The next set of paragraphs contain qualitative characteristics like economics models, security, fraud and hack and quantitative aspects like metrics, ratios, returns. These paragraphs contain the bulk of the research and are self-explanatory.
When looking at the complete technology stack, transaction fees are charged whenever layers interact with each other. This starts a chain reaction down the technology stack, where value is captured within each of the underlying layers. When looking at each individual service or token within the layers, they have different value propositions for token coin holders and maintainers of the ecosystem’s infrastructure. As such there are several different economic models (tokenomics). However, we can segment the different models into just two fundamental categories:
The currency model (i.e. cryptocurrency) makes the most sense for protocol layers, due to its security and network effect. Its value proposition is simply a global currency for use anywhere that accepts it as a form of payment.
To bring a currency into circulation, certain mechanisms exist to determine how and to whom it is distributed. Most mechanisms for protocol layers will distribute the coins to those that contribute resources typically known as miners, stakers or block producers. This is comparable to traditional money creation by a central bank. Some of these currency models do not have any money creation, or only use monetary growth to support maintenance of the network in its early stages. The incentives to continue maintaining the infrastructure would eventually transition into transaction fees, allowing the system to continue.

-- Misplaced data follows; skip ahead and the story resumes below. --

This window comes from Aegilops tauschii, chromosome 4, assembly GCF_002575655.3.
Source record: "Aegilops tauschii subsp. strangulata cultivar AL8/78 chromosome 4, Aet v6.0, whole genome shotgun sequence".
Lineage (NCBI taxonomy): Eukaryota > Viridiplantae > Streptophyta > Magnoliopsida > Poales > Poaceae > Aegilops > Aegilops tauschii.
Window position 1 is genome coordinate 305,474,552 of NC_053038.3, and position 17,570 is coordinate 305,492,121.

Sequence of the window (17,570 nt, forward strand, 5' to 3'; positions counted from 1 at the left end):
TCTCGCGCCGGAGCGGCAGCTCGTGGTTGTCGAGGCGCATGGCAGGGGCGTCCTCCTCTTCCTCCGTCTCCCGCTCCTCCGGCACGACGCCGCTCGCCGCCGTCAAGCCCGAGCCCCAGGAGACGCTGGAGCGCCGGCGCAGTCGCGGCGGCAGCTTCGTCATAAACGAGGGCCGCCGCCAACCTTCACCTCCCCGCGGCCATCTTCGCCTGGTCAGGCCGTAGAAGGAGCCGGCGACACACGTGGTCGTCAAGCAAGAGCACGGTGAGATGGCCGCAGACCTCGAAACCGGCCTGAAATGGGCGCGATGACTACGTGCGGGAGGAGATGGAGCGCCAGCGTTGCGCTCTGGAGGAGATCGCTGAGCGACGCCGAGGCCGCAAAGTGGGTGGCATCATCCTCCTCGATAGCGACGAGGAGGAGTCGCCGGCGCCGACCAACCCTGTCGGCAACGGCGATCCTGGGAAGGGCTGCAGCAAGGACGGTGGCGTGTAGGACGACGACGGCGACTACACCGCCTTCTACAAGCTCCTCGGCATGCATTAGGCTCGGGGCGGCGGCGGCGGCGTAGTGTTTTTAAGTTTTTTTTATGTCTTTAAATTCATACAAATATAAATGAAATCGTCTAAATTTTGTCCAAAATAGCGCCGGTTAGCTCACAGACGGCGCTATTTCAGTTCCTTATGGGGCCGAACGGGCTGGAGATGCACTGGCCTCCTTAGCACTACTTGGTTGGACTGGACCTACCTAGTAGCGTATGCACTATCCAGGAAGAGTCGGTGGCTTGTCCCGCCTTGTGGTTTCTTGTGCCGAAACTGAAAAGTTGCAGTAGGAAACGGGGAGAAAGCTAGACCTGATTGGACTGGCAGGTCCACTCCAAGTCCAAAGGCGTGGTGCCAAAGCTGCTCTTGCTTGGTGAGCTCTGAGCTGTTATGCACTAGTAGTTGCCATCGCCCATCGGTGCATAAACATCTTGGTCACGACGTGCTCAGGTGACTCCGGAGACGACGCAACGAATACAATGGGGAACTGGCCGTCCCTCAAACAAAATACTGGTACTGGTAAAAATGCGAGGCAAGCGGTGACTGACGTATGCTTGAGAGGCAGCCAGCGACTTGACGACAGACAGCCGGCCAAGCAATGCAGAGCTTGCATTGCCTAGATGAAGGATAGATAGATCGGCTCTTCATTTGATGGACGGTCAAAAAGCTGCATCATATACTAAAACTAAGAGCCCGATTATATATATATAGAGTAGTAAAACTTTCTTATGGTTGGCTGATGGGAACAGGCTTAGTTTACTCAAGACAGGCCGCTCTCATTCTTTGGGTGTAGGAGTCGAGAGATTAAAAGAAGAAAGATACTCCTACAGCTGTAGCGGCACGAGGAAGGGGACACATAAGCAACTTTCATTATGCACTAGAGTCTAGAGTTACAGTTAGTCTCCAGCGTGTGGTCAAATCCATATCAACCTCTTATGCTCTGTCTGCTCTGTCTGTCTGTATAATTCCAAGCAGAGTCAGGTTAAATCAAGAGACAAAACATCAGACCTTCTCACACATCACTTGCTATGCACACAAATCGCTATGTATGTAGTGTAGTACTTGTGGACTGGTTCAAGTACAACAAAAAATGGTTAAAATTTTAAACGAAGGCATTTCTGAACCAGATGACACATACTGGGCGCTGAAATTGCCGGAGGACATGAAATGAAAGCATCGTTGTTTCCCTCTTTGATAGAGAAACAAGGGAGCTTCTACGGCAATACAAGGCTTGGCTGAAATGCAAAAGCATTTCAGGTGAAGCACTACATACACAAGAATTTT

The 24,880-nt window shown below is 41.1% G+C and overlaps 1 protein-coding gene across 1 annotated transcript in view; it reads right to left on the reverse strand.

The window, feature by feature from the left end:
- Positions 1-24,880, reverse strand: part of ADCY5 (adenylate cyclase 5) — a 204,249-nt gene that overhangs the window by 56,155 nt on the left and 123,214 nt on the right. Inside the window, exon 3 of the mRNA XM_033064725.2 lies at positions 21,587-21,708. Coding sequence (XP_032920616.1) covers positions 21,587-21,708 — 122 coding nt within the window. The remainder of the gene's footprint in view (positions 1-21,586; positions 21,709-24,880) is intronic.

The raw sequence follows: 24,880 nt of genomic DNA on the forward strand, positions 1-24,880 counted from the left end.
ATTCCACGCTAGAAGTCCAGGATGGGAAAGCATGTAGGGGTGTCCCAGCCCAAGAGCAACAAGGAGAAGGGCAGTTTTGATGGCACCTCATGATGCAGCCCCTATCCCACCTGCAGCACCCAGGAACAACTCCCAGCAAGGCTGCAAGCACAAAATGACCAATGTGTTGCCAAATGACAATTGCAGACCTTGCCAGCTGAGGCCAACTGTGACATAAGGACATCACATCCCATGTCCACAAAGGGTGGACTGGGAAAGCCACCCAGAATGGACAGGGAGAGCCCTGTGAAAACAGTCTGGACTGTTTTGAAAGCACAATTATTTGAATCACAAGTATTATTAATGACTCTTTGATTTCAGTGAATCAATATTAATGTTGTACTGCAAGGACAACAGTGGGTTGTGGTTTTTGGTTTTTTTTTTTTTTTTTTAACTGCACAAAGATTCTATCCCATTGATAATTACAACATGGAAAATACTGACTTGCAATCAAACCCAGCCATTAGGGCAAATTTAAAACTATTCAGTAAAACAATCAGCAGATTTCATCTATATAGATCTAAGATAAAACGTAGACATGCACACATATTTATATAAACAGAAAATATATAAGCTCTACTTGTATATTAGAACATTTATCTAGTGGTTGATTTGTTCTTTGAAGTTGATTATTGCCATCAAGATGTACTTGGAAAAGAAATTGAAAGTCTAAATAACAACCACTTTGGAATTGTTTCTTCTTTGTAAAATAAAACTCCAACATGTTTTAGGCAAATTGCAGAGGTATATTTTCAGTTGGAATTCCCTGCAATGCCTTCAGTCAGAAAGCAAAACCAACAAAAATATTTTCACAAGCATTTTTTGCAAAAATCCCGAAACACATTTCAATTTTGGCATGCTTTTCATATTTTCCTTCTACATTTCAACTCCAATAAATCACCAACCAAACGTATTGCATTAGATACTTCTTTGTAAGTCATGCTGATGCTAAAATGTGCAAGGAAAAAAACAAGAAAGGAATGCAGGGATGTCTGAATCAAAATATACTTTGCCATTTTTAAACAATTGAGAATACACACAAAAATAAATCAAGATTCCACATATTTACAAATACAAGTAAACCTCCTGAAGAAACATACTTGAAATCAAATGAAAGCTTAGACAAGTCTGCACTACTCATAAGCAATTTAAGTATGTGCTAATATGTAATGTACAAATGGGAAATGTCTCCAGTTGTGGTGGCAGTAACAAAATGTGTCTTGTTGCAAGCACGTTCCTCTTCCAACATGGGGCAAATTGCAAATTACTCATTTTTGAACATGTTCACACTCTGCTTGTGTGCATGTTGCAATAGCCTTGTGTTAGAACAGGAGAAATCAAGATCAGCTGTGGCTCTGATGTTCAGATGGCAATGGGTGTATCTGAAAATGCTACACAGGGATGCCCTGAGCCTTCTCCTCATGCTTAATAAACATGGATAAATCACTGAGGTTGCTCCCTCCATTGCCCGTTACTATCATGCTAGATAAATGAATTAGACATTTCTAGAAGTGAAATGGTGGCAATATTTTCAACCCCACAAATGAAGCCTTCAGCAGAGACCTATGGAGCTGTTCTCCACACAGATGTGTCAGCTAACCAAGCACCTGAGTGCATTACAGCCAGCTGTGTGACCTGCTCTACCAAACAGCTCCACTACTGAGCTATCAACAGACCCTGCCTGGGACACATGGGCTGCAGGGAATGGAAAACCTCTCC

Some crypto assets act more like traditional securities, commonly known as security tokens. A share of the revenue or profit, generated by the entity behind the asset, is distributed to the investors in the token. Due to the efficient and transparent nature of the blockchain, this distribution can be done in real time. These more complex security tokens can also sometimes represent a vote on a subject related to the token’s function, just like traditional voting rights of a company. Furthermore, a security token could also represent a real asset, such as gold, fiat currency, or even a share in real estate.
Security, Hacks and Fraud
We also emphasized the security, hacks, and fraud risks cryptocurrency and blockchain has. While the research gave me examples (Mt. Gox, ICO frauds, DAO Hack) of popular security scandals. I will place here the general security description proposed in the research.